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When I was seven, my mom taught me how to write my name in Chinese.
"The first character is our last name, Chiu," she said, her hand dwarfing mine as she guided me through the strokes.
"The second character, Lok," she continued, writing slowly "is the start of your first name. It stands for happiness."
"And the last character, Ji, means child," she said, finishing my name with a long hook.
"Lok Ji. Happy Child. Above all, I want you to live a happy life, you know?" She hugged me close, smiling. "Because you'll always be my darling little daughter."
No home, nothing to eat, and not a cent to their name; one can say that everyday must be rough for the two siblings, but ask them and they'll tell you that by far rainy days are the worst. It pours here in Miscanten so once the first few drops hit, they have to scramble out of their alley, finding shelter two blocks down beneath a backdoor awning. Shivering they huddle close together, and wait.
"When will the rain stop?" she asks, sleepy-eyed after an hour of silence.
Slowly, he looks up at the grey sky. "Eventually," he says.
If a plushie could run, I would run, but unfortunately I've no choice but stand my ground, quivering before the shadow that looms over me.
"Don't you dare," I hiss as her hands draw closer.
"Don't you dare put that thing on me!"
Julie steps back, smiling. "I made this top hat for you today, Mr. Bunbun!" she says. "What do you think?"
I'm too shocked to answer.
"Hmm," Julie mumbles. "There's something wrong ..."
"You mean how it doesn't match my fur at all?" I grumble.
"Oh, I know! You're missing a cane to go with it!"
... Oh, hell no.
He asked on a forum one day: "Why should I care about people I don't know?"
He got many different answers.
"'Cause one day, you might want others to care for you."
A practical answer. He likes it.
"Because it's just human nature to empathize with others."
He doesn't feel that way though. Is he not human then?
"It's scum like you that's bringing down our society."
Maybe so. But that begs the question: what is "our" society? With a society that rejects him like this, why would he want to be a part of it?
I wouldn't, he thinks.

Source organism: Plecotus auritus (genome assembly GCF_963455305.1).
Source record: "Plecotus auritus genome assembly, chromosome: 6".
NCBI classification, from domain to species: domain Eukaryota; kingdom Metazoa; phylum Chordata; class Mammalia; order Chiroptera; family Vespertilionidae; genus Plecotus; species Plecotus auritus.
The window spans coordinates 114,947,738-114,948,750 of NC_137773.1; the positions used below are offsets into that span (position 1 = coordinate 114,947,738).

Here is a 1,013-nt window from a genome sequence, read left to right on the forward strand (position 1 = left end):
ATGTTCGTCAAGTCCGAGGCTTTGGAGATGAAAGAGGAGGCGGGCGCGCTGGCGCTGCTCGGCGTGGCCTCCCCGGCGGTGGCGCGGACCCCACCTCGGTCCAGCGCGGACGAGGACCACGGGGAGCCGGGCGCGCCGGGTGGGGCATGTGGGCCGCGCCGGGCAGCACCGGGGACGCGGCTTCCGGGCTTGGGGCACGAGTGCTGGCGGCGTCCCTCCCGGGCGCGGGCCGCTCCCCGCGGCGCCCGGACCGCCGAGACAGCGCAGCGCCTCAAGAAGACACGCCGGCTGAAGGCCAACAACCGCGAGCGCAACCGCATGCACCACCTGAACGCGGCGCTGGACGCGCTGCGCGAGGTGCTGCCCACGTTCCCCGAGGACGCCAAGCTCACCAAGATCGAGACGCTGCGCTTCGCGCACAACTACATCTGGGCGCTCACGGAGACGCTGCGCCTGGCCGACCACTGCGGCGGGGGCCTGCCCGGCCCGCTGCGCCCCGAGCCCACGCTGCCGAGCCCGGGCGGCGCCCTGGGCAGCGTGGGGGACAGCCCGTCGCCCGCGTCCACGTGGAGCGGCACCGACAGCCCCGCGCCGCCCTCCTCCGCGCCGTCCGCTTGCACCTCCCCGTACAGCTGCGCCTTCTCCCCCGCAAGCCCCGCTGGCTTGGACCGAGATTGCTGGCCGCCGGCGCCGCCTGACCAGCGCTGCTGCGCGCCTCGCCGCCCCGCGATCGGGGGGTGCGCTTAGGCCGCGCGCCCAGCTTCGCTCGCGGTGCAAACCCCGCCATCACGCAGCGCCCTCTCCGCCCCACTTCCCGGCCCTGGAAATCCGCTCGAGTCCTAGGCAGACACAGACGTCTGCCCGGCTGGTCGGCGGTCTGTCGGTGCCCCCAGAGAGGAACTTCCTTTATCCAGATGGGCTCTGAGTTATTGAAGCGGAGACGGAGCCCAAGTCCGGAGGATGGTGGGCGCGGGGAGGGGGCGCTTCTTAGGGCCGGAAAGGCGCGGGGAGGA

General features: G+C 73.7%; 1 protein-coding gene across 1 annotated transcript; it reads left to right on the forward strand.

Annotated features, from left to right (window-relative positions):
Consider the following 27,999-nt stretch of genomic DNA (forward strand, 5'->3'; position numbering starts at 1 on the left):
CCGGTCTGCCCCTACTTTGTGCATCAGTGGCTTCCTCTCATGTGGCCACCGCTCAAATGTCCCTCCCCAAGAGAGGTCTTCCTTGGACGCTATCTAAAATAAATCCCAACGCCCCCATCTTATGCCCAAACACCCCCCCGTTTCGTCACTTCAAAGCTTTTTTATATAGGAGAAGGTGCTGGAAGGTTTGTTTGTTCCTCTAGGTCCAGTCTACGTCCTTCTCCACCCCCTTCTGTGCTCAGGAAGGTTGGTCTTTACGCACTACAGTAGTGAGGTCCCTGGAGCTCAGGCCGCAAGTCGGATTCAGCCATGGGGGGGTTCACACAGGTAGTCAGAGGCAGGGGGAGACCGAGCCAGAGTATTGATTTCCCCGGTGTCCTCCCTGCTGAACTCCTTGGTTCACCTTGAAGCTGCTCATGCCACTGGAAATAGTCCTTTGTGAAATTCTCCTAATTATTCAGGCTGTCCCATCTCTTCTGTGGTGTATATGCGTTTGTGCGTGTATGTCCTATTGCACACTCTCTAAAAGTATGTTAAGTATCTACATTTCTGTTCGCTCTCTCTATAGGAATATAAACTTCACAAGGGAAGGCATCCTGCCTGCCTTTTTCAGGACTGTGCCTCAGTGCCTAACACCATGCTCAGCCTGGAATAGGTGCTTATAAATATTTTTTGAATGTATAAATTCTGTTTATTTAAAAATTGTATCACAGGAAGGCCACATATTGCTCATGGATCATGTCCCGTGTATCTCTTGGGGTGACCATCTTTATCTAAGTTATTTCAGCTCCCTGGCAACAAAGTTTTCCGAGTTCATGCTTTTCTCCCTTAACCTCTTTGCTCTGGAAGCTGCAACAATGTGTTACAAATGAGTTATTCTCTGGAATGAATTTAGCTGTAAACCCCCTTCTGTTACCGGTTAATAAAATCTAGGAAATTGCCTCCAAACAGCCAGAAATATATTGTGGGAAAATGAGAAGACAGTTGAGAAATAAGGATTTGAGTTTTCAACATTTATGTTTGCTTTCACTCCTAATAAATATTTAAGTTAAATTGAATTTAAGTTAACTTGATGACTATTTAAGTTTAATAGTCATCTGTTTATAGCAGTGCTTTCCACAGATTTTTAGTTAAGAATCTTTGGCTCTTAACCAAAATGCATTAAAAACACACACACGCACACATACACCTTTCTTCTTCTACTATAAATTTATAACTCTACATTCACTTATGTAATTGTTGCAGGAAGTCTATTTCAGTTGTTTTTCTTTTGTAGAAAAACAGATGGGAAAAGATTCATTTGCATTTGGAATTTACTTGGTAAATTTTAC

"Why should I care about people I don't know?" He asked this yesterday online and returns to find more answers.
"It's a good thing to do. You can make people happy just by caring."
'Good' is such a subjective word. He can't stand it. He can't stand this thinking either.
make people happy?
"Because it's boring not to."
Fair enough. People are pretty interesting, enough to even care sometimes.
"So as long as it looks like you care, it doesn't matter why."
Briefly he wonders what kind of person wrote this, and how he might talk to them more.
"Why should I care about people I don't know?" Against his better judgment, he returns to the question he asked two days ago on a net forum and finds among the replies this answer:
"Just by asking this question, doesn't it show that you already care? Therefore, we should be the ones to ask you: why you care enough to ask?"
He stops there, feeling somehow embarrassed, put on the spot. Because everyone wants me to care, he argues.
Why do you care about what they want, would logically be the next following question.
Why do I care, he wonders.
Arietta Fiedler is a high school student by day and a magical girl by night. Her schedule is like this: she wakes up at seven, goes to school from eight to three, has orchestra until five, goes home to do homework until dinner at seven, then she wraps up her homework by eight before sneaking out to patrol the streets. That takes about five hours, so she gets back home at three, barely managing to change out of her uniform before collapsing on her bed. When she wakes up just four hours later, her body feels heavy, unresponsive. She's tired.
Arietta Fiedler lives a double-life. By day, she's a high school junior with AP exams and SATs and college applications dawning upon her. By night, she's a magical girl, a vigilante keeping nearby criminals in check. She sleeps about four hours a day because of her schedule and it shows. She’s got bags under her eyes, dropping grades, wounds she struggles to keep hidden with long-sleeved shirts and stockings even in the heat of the summer. Sweating as she is in her classroom now, dizzy and barely able to concentrate, she briefly wonders if it's worth it.
Arietta's halfway out the auditorium door from band practice when her classmates call out to her.
"Arietta, let's go the mall today, since it's Friday and all!"
"Ahh, I'm sorry! I've got some stuff to take care of at home today, so ..." She's thinking of that one robber who's on the loose, targeting kids from their school.
"Oh. We haven't hung out in a long while already though ..."
"Sorry," Arietta says with a bleak smile. "Life's just hectic right now. I'll make it up to you guys soon, okay?" There's a twinge of guilt but she ignores it, and runs.
One particularly violent battle leaves Arietta with a limp she can't hide the next morning.
"Arietta!" her mother exclaims when she sees her trudging into the kitchen. "Are you okay? What happened?"
"I'm fine! I think I just sprained my ankle or something while sleeping."
"Can you get to school like this? You've been looking so sick recently too ..."
"No, I'm fine!" she says but ends up yelping when she moves too quickly. Her mom sends her right back to bed after that, and though Arietta thinks it's unnecessary, she later wakes up more refreshed than she's been for weeks.
Arietta knows she's messed up today. She's lying in a pool of her own blood in some alleyway, barely able to process the fading hisses of the fleeing thugs. "You've really done it this time," they're saying, "you've really gone and killed another person."